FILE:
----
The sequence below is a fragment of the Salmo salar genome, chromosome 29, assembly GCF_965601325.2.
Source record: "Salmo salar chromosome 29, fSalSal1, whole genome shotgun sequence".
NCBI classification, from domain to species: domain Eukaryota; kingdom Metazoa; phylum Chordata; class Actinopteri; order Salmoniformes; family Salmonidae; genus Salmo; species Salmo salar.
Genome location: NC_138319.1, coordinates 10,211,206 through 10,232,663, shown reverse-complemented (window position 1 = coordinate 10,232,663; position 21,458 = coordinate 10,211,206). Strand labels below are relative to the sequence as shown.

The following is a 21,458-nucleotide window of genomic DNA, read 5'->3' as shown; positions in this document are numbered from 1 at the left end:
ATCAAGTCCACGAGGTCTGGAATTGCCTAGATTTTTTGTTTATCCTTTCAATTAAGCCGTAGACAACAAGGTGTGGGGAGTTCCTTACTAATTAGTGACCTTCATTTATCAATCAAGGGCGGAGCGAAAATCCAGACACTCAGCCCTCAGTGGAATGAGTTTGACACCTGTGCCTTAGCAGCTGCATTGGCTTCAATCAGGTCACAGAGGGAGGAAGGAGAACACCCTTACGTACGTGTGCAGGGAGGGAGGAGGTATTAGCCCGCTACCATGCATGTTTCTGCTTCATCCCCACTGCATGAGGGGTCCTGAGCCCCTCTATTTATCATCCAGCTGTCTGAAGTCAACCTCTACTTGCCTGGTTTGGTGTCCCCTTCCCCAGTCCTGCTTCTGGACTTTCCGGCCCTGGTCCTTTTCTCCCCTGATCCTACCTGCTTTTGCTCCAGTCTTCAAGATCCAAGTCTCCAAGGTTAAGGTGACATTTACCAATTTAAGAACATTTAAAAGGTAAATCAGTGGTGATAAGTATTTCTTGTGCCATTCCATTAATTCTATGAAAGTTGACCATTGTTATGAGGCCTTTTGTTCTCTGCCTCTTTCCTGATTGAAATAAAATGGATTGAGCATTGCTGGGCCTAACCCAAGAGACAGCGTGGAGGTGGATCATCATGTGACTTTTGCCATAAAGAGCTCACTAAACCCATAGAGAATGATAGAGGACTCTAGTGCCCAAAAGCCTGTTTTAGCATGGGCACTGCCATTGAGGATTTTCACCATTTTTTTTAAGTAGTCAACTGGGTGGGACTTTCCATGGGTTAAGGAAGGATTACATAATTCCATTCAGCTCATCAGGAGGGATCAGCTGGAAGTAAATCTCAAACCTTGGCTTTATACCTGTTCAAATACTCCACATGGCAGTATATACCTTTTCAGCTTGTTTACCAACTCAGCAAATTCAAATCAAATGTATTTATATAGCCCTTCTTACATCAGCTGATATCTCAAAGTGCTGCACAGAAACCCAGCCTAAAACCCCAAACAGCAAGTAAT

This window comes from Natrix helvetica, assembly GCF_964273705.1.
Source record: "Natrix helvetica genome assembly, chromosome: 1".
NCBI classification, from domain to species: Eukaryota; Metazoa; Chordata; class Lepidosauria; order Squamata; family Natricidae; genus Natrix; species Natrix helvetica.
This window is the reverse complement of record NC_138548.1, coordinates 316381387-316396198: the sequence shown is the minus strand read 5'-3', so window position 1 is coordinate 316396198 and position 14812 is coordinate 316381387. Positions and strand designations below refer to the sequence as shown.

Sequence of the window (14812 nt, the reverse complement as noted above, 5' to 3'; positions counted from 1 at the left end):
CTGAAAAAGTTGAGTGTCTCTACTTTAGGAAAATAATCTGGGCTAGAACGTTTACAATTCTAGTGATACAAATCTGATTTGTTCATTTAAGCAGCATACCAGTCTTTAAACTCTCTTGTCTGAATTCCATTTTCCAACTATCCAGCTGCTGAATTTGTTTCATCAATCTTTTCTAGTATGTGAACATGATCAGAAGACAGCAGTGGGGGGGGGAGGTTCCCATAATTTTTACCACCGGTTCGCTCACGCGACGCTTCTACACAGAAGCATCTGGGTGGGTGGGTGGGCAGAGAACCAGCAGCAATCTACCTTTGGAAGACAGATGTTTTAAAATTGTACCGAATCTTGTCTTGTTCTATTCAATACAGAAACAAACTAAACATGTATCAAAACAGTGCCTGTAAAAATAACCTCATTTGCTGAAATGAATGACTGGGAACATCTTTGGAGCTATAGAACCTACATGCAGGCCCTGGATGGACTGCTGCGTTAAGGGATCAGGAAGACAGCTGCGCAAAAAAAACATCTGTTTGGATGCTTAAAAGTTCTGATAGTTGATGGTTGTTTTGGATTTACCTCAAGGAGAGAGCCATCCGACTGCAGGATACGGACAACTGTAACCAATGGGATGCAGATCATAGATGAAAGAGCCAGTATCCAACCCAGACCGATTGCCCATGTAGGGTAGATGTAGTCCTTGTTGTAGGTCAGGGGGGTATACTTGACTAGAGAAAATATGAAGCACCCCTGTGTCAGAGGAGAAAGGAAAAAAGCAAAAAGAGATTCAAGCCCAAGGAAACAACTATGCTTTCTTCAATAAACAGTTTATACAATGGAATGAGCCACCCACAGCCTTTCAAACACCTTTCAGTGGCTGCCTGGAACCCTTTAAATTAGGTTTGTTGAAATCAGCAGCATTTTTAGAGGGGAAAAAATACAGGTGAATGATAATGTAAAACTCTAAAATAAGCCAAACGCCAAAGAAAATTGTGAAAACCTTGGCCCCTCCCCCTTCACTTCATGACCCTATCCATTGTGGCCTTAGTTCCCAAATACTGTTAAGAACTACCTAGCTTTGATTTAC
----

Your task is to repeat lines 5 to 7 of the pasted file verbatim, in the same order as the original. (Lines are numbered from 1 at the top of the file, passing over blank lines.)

The following is a 21,458-nucleotide window of genomic DNA, read 5'->3' as shown; positions in this document are numbered from 1 at the left end:
ATCAAGTCCACGAGGTCTGGAATTGCCTAGATTTTTTGTTTATCCTTTCAATTAAGCCGTAGACAACAAGGTGTGGGGAGTTCCTTACTAATTAGTGACCTTCATTTATCAATCAAGGGCGGAGCGAAAATCCAGACACTCAGCCCTCAGTGGAATGAGTTTGACACCTGTGCCTTAGCAGCTGCATTGGCTTCAATCAGGTCACAGAGGGAGGAAGGAGAACACCCTTACGTACGTGTGCAGGGAGGGAGGAGGTATTAGCCCGCTACCATGCATGTTTCTGCTTCATCCCCACTGCATGAGGGGTCCTGAGCCCCTCTATTTATCATCCAGCTGTCTGAAGTCAACCTCTACTTGCCTGGTTTGGTGTCCCCTTCCCCAGTCCTGCTTCTGGACTTTCCGGCCCTGGTCCTTTTCTCCCCTGATCCTACCTGCTTTTGCTCCAGTCTTCAAGATCCAAGTCTCCAAGGTTAAGGTGACATTTACCAATTTAAGAACATTTAAAAGGTAAATCAGTGGTGATAAGTATTTCTTGTGCCATTCCATTAATTCTATGAAAGTTGACCATTGTTATGAGGCCTTTTGTTCTCTGCCTCTTTCCTGATTGAAATAAAATGGATTGAGCATTGCTGGGCCTAACCCAAGAGACAGCGTGGAGGTGGATCATCATGTGACTTTTGCCATAAAGAGCTCACTAAACCCATAGAGAATGATAGAGGACTCTAGTGCCCAAAAGCCTGTTTTAGCATGGGCACTGCCATTGAGGATTTTCACCATTTTTTTTAAGTAGTCAACTGGGTGGGACTTTCCATGGGTTAAGGAAGGATTACATAATTCCATTCAGCTCATCAGGAGGGATCAGCTGGAAGTAAATCTCAAACCTTGGCTTTATACCTGTTCAAATACTCCACATGGCAGTATATACCTTTTCAGCTTGTTTACCAACTCAGCAAATTCAAATCAAATGTATTTATATAGCCCTTCTTACATCAGCTGATATCTCAAAGTGCTGCACAGAAACCCAGCCTAAAACCCCAAACAGCAAGTAAT

This window comes from Natrix helvetica, assembly GCF_964273705.1.